Create your own “Employer Match”

Here’s something that always makes us a little bit sad: People staying in a job they hate because of the benefits. One of the benefits people bring up most often (next to health insurance) is the employer match on their 401(k). People feel stuck in soul-sucking work because they are tethered to the benefits package.

This is understandable. Health insurance and planning for your family’s future – pretty important stuff!

When clients bring up benefits, we let them know the employer match might not be all it’s cracked up to be, and there are other ways to save and leverage your money that might make more sense for you.

With a 401(k), you can’t touch this money without a penalty until you hit age 60. Sure, it keeps you from blowing your retirement fund at the casino, but it also keeps you from really leveraging it for the forward momentum you could be seeing right now. There are smart ways to do this without relying on an employer match.

Let’s take a look at two scenarios, one with an employer-matched retirement fund, and one funding a rental property. I think you’ll find that you definitely have options when it comes to retirement planning, options that will move you toward money freedom even before retirement.

Let’s say, for round numbers, you earn $100,000 at the company you work for. Your employer will match up to 6% of your salary if you put 6% into the company 401(k) plan. So over the course of a year, you put in $6,000 and the company matches that with $6,000. So for your time over the course of a year – around 2,000 hours, if you work 48 weeks of the year, you get $6,000 in a retirement fund. Meanwhile, that and the $6,000 you contributed are tied up for potentially decades before you can access it. It is definitely one way to go, and a way many people choose.

But consider the rental property scenario: Let’s say you purchase a property for $75,000 and decide to put 15% down. So with a down payment, closing costs and some fixes to get the property into shape as a rental, you end up shelling out $15,000. You finance $65,000 at 5.5% because it’s not your primary residence. That is a mortgage payment of about $370, with taxes and insurance escrowed at $200 for a total monthly expense of $570. If you rent the property for $800, that is a monthly net profit of $230 for an annual cash-flow of about $2,760.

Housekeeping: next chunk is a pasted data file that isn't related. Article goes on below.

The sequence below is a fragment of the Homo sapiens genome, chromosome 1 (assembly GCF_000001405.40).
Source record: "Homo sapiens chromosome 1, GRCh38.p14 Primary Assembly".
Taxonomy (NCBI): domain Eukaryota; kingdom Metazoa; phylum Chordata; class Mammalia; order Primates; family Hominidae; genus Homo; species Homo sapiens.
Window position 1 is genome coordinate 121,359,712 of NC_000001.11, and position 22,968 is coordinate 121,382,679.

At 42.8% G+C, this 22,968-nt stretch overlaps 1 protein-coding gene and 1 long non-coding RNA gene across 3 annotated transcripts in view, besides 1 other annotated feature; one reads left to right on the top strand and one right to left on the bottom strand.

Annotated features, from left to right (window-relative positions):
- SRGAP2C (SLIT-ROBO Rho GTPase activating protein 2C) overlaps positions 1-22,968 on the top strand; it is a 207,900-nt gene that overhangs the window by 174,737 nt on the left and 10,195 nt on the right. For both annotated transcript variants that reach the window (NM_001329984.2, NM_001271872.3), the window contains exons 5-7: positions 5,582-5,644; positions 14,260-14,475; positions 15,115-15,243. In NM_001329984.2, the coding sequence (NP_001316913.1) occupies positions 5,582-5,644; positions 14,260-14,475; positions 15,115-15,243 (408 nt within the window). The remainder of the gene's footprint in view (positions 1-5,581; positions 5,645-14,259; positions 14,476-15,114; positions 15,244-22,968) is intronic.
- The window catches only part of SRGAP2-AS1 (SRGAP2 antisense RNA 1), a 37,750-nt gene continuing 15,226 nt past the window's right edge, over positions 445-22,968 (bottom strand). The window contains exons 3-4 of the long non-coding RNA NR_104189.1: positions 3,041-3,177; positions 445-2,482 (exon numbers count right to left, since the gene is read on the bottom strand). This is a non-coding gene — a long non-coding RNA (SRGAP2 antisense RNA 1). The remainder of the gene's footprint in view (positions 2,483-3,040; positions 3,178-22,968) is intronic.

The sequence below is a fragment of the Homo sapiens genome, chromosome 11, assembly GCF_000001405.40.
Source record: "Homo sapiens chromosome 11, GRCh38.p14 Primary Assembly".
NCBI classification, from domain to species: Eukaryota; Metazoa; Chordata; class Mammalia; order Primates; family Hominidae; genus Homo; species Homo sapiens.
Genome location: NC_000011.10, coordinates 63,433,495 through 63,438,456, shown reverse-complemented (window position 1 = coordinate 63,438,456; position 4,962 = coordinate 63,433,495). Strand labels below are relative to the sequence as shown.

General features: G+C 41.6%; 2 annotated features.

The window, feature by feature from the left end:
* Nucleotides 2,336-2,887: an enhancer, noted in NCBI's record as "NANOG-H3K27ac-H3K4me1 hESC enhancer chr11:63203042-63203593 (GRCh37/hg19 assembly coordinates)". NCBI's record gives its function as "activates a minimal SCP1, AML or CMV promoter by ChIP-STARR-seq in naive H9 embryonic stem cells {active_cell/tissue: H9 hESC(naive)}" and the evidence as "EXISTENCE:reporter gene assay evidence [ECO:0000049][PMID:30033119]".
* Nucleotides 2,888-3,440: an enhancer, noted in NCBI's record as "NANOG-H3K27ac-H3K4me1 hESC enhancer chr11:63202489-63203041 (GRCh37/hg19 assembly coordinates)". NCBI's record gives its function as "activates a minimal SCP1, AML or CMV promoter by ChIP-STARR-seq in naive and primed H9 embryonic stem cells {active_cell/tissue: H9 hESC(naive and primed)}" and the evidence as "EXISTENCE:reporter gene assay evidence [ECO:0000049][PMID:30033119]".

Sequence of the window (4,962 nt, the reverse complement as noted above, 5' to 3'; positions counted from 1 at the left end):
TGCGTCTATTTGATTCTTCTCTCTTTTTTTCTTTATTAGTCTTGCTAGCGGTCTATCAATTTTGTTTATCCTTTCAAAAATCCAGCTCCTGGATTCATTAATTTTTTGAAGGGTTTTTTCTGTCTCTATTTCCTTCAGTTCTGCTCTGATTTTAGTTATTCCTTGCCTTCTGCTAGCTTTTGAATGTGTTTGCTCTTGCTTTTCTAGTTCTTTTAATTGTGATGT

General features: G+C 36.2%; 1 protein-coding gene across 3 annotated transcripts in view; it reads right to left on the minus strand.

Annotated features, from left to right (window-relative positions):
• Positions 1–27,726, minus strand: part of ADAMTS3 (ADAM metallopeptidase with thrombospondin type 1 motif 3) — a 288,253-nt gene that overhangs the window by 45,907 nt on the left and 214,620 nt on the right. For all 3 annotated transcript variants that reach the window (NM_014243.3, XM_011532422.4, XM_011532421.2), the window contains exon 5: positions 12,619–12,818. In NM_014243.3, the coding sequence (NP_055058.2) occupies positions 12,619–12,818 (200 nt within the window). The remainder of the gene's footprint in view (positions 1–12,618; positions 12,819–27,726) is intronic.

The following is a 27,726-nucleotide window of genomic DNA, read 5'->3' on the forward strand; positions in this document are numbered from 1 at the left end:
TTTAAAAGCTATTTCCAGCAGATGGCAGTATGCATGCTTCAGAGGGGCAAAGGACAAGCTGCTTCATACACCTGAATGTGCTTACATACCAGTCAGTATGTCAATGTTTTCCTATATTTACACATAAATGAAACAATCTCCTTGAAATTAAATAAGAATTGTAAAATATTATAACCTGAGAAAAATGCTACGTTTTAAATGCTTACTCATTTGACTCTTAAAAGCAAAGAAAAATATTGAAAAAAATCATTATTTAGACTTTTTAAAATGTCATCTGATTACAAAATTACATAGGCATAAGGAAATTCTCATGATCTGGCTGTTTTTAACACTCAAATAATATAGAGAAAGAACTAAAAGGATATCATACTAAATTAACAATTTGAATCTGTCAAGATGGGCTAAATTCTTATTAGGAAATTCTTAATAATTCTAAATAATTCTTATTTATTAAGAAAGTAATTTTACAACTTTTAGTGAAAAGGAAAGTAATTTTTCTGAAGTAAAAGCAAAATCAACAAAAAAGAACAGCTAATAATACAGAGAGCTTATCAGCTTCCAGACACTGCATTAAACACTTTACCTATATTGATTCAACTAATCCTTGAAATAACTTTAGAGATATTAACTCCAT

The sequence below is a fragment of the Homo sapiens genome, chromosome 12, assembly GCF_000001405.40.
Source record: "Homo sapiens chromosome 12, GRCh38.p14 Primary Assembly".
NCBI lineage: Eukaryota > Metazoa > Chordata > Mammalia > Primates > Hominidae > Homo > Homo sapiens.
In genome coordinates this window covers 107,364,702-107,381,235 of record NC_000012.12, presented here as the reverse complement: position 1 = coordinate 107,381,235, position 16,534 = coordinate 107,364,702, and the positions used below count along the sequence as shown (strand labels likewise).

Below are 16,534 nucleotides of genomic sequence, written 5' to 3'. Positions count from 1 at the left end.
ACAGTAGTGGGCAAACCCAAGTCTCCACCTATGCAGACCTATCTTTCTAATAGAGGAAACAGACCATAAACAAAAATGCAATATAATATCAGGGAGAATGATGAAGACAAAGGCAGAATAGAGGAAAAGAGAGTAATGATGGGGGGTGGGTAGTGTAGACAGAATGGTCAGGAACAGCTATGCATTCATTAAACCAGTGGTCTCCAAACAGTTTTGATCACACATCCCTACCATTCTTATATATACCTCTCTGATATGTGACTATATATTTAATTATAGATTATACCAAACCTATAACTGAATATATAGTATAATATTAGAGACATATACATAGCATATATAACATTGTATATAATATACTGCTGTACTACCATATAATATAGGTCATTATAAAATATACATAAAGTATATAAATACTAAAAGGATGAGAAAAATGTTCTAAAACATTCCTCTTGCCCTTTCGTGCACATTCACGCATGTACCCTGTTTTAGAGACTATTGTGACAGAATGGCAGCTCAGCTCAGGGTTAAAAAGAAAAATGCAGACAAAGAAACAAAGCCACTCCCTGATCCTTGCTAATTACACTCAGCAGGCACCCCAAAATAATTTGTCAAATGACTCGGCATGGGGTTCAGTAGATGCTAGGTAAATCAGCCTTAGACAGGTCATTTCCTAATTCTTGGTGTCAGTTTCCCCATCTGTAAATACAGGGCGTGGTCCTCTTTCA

So, the employer match wins, right?  Because you’re only making $2,760 on the rental property compared with the $6,000 a year you are getting from your company. Not so fast. There’s more to the equation here. You are also benefitting from equity accrual, in this case about $1,000 in the first year. So now you are up to $3,750. And you’re not done yet. Home prices average 1-2% growth per year. At a 1% growth rate, that’s another $750 – so now we are up to $4,500.

There is one more factor to consider here, the most important one: your time. We would estimate the total time from researching the home to putting in an offer, closing, cleaning, getting it rented, legal work, and everything included would take 200 hours of work. That is 1/10th of the 2,000 hours you are giving up in your full-time job to get nearly the same return. And the return on the rental should increase year over year, as equity and value increase.

You should not have to stay in a job you don’t love just for the benefits. There are many ways to get the equivalent of an “employer match.” If you have Uncommon ideas and want help with taking action to make a better future for you and your family, this is exactly what we do – put your dreams into action! Contact us here and let us know how we can help.